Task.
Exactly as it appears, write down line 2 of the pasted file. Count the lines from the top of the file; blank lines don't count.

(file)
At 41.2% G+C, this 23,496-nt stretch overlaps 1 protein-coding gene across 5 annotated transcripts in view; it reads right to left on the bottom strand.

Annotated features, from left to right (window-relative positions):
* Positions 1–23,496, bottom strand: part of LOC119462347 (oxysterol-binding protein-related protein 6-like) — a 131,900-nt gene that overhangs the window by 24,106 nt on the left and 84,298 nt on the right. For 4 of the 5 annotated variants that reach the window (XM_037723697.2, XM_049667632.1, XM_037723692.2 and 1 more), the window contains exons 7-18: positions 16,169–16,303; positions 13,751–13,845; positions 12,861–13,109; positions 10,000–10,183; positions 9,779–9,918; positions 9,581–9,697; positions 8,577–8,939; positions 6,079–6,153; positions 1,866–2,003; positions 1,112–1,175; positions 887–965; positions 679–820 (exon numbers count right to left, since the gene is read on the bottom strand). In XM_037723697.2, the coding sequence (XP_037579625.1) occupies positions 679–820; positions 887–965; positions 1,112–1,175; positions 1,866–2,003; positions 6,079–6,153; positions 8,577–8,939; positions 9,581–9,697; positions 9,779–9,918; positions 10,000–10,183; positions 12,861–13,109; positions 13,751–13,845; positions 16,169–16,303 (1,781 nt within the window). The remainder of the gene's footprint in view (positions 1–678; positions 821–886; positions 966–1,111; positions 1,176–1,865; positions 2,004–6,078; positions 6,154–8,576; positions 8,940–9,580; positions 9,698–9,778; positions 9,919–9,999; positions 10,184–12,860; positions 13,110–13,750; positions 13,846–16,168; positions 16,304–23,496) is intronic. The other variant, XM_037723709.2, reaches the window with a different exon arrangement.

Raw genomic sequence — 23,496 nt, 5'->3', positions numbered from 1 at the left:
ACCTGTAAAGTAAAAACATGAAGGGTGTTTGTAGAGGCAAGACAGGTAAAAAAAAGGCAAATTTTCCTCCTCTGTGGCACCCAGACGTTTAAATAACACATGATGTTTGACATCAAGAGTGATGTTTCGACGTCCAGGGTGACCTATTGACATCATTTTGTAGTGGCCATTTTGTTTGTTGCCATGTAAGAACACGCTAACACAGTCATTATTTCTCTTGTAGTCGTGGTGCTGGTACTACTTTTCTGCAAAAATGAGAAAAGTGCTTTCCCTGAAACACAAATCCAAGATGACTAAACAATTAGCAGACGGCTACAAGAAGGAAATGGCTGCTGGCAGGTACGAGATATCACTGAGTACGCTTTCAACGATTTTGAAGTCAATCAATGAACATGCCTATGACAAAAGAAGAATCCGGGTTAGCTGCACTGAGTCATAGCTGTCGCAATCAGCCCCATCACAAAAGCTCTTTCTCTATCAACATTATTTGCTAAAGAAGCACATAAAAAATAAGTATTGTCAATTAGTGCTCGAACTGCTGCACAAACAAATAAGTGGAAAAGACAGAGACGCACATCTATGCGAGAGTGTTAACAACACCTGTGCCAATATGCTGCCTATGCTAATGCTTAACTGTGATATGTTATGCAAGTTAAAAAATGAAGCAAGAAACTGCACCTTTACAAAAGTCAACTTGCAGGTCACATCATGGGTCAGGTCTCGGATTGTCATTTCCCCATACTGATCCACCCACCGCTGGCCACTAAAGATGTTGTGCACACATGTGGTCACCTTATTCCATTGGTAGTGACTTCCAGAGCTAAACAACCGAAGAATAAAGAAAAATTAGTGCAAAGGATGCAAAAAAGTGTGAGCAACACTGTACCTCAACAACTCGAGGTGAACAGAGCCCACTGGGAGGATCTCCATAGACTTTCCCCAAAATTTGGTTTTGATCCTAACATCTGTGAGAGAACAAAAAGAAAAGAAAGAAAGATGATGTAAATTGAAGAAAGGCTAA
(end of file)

Annotated features, from left to right (window-relative positions):